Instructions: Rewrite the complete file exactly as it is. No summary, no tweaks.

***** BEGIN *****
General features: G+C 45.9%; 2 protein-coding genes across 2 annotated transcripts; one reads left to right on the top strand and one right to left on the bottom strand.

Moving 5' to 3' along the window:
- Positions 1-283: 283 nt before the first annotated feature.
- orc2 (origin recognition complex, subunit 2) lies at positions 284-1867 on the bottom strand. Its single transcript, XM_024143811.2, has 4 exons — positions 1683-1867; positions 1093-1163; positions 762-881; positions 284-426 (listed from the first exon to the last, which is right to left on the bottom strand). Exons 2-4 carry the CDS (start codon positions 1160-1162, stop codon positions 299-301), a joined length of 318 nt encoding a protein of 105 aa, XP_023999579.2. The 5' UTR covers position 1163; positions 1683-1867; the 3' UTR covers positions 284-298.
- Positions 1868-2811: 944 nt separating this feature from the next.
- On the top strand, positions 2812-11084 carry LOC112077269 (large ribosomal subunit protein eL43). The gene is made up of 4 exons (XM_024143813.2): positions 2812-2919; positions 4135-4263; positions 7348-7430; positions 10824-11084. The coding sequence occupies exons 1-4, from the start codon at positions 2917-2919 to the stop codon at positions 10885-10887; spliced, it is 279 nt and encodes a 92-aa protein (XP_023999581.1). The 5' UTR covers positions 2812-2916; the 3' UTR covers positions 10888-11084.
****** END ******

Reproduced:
General features: G+C 45.9%; 2 protein-coding genes across 2 annotated transcripts; one reads left to right on the top strand and one right to left on the bottom strand.

Moving 5' to 3' along the window:
- Positions 1-283: 283 nt before the first annotated feature.
- orc2 (origin recognition complex, subunit 2) lies at positions 284-1867 on the bottom strand. Its single transcript, XM_024143811.2, has 4 exons — positions 1683-1867; positions 1093-1163; positions 762-881; positions 284-426 (listed from the first exon to the last, which is right to left on the bottom strand). Exons 2-4 carry the CDS (start codon positions 1160-1162, stop codon positions 299-301), a joined length of 318 nt encoding a protein of 105 aa, XP_023999579.2. The 5' UTR covers position 1163; positions 1683-1867; the 3' UTR covers positions 284-298.
- Positions 1868-2811: 944 nt separating this feature from the next.
- On the top strand, positions 2812-11084 carry LOC112077269 (large ribosomal subunit protein eL43). The gene is made up of 4 exons (XM_024143813.2): positions 2812-2919; positions 4135-4263; positions 7348-7430; positions 10824-11084. The coding sequence occupies exons 1-4, from the start codon at positions 2917-2919 to the stop codon at positions 10885-10887; spliced, it is 279 nt and encodes a 92-aa protein (XP_023999581.1). The 5' UTR covers positions 2812-2916; the 3' UTR covers positions 10888-11084.